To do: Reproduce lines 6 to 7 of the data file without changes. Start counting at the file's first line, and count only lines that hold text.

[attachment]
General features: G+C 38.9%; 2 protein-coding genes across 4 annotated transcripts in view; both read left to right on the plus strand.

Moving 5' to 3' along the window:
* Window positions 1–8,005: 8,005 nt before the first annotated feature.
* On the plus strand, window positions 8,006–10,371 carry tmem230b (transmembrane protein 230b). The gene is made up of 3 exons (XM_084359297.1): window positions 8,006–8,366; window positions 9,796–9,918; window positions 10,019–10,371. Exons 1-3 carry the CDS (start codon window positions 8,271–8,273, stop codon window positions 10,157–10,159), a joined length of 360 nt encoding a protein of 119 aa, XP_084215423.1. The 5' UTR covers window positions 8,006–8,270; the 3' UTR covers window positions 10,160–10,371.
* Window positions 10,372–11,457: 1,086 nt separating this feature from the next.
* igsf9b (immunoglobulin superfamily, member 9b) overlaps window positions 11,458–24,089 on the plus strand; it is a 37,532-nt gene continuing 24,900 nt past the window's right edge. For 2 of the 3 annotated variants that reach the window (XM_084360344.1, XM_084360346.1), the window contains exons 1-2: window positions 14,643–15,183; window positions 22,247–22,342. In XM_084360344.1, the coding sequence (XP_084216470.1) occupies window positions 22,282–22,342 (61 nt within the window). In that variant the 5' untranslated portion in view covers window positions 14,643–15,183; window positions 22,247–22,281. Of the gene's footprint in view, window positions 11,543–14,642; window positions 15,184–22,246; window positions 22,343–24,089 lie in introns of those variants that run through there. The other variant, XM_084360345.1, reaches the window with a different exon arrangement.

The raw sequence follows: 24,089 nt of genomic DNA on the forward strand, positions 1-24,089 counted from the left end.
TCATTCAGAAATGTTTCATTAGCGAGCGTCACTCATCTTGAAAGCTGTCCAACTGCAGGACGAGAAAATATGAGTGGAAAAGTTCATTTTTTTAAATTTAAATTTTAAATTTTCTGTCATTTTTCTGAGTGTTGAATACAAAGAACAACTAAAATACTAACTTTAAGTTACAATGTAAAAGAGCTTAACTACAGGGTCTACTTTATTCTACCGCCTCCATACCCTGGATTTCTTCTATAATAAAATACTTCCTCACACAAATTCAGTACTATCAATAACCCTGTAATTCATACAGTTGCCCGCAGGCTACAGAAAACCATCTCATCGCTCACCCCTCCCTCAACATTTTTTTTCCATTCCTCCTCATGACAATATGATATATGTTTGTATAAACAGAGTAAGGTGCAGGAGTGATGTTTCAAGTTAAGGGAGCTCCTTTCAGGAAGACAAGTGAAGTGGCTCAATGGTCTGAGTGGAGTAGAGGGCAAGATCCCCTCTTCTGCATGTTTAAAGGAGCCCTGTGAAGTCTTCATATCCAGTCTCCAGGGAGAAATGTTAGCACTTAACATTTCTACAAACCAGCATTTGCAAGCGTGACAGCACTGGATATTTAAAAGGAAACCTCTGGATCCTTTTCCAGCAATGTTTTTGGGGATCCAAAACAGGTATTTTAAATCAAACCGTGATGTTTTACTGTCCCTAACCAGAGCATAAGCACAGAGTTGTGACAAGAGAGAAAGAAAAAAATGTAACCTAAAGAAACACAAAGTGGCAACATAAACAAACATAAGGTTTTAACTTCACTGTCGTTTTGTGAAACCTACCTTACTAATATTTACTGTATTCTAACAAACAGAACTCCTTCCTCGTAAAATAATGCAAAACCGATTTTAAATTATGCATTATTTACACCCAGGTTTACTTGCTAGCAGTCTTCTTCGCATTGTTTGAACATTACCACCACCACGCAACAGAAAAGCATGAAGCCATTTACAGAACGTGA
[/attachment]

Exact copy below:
* igsf9b (immunoglobulin superfamily, member 9b) overlaps window positions 11,458–24,089 on the plus strand; it is a 37,532-nt gene continuing 24,900 nt past the window's right edge. For 2 of the 3 annotated variants that reach the window (XM_084360344.1, XM_084360346.1), the window contains exons 1-2: window positions 14,643–15,183; window positions 22,247–22,342. In XM_084360344.1, the coding sequence (XP_084216470.1) occupies window positions 22,282–22,342 (61 nt within the window). In that variant the 5' untranslated portion in view covers window positions 14,643–15,183; window positions 22,247–22,281. Of the gene's footprint in view, window positions 11,543–14,642; window positions 15,184–22,246; window positions 22,343–24,089 lie in introns of those variants that run through there. The other variant, XM_084360345.1, reaches the window with a different exon arrangement.

The raw sequence follows: 24,089 nt of genomic DNA on the forward strand, positions 1-24,089 counted from the left end.